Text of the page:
We found that overall RET expression in prostate cancer patient samples is highly variable, but that RET kinase expression correlated very strongly with NEPC. In the datasets we analyzed, there were examples of metastatic and treatment induced NEPC tumors (based on molecular and pathologic features) that lacked RET gene expression. Inversely, there were also patients classified as AR-positive adenocarcinomas that displayed high levels of RET gene expression but lacked expression of other neuroendocrine lineage markers (Fig. 2; Supplementary Fig. S2). It is important to note that the transition from adenocarcinoma to NEPC may be dynamic (5) and RET expression in AR-positive tumors may suggest that these tumors are either a heterogeneous phenotype or are transitioning from adenocarcinoma to NEPC. Currently, little is known about the regulation of RET gene expression in prostate cancer. Several key epigenetic regulators (such as CBX2, EZH2, BRN2, and SOX2) have been identified as possible modulators that can switch tumors between an adenocarcinoma and NEPC state (5, 47–49). We found that RET kinase dependency correlated with several of these transcription factors (Fig. 3). Alterations in DNA methylation or transcriptional regulation resulting from the loss of proteins such as RB1 may further alter RET expression and activity. Therefore, it remains to be determined how robust RET expression is gained during the transition from mCRPC to a NEPC phenotype. In small-cell lung cancer, ASCL1 was shown to induce RET gene expression and this mechanism of regulation may hold true in NEPC, but has not been validated (50).

Regardless of the dynamics of RET expression in disease progression, we showed that multiple RET kinase pathway inhibitors effectively restricted growth in the Rb/Pten knockout organoids and AD80 reduced the growth of the NCI-H660 cell line and spheroids in vitro, as well as NCI-H660 tumors in vivo. We validated our inhibitor studies by knocking down RET in NCI-H660 and PC3 cell lines and saw a similar reduction in overall growth. The pharmacologic and genetic inhibition of RET kinase suggests that RET kinase signaling is important for NEPC tumor progression. To identify patients that could benefit from treatment including RET inhibition, it will be important to generate assays or validate markers of RET activity in NEPC. Pathology, loss of AR signaling, or expression of neuroendocrine genes are not sufficient alone to identify all patients with high levels of RET expression that may benefit from RET-targeted therapies. Moving forward, it will be important to identify the subset of patients that would benefit from inhibition of RET kinase. Development of biomarkers for transcriptional activators, RET protein, or markers of RET activity will enable pre-selection of individuals who would benefit from RET inhibitors. Understanding the regulation of RET gene expression, correlation of RET expression and activity and disease progression, as well as the contribution of RET kinase to mCRPC tumor progression could inform better treatment strategies.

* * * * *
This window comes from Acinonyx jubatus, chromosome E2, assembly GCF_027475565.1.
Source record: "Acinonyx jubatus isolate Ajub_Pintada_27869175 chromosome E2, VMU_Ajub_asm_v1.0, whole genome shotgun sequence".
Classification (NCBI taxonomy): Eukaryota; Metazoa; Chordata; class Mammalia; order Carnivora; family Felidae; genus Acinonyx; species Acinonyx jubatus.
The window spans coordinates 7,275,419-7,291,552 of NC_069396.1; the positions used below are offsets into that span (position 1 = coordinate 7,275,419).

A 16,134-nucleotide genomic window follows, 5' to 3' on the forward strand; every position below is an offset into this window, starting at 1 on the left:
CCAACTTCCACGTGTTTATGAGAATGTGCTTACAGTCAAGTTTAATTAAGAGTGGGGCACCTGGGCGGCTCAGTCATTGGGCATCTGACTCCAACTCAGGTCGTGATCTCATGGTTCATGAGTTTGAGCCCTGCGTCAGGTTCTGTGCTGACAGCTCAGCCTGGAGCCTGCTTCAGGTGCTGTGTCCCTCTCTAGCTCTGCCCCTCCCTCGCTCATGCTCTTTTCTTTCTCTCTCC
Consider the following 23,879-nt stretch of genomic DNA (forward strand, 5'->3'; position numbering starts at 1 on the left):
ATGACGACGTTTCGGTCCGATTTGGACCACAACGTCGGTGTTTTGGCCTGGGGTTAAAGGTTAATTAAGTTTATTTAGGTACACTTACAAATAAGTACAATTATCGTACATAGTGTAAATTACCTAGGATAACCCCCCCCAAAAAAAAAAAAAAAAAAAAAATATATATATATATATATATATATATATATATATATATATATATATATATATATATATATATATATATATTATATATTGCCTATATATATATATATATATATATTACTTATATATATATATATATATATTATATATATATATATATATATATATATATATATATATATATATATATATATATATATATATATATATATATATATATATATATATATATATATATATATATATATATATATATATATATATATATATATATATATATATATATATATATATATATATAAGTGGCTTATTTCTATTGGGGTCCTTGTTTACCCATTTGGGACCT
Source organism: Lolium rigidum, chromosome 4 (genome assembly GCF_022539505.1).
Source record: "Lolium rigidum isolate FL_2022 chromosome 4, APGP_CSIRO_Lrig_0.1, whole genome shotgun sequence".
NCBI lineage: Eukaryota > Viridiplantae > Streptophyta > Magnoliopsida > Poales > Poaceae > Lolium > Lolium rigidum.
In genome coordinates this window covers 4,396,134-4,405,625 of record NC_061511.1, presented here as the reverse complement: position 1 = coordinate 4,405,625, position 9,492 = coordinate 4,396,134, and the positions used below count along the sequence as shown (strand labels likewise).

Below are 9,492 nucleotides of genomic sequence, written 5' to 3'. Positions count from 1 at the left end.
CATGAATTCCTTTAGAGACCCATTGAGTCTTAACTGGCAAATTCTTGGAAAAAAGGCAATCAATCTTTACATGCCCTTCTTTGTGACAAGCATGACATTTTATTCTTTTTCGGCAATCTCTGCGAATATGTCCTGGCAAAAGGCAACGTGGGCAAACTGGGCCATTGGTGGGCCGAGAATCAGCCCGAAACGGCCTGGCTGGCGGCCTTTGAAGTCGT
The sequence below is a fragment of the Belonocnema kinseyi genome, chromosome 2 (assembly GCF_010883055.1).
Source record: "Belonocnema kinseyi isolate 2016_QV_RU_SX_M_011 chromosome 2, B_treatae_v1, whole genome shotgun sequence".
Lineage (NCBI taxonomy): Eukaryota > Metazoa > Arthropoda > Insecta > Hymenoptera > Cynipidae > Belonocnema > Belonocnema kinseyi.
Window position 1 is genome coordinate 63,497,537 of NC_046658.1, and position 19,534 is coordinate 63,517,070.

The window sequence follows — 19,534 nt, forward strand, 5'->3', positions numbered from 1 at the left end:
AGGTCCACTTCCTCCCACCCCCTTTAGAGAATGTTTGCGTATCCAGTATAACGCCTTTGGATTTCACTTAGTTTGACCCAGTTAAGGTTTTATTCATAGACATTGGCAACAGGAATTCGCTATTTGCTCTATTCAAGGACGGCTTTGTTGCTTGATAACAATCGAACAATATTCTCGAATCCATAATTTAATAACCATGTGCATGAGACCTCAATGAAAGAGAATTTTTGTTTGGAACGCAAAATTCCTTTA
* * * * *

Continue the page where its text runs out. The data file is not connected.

O.N. Witte reports personal fees and other from Allogene Therapeutics, other from Kronos Bio, other from Trethera, other from Sofie Biosciences, other from Breakthrough Properties, other from Nammi Therapeutics, and personal fees and other from Vida Ventures during the conduct of the study. P.S. Nelson reports personal fees from Astellas, personal fees from Janssen, and personal fees from Bristol Myers Squibb outside the submitted work. No potential conflicts of interest were disclosed by the other authors.

The content is solely the responsibility of the authors and does not necessarily represent the official views of the NIH.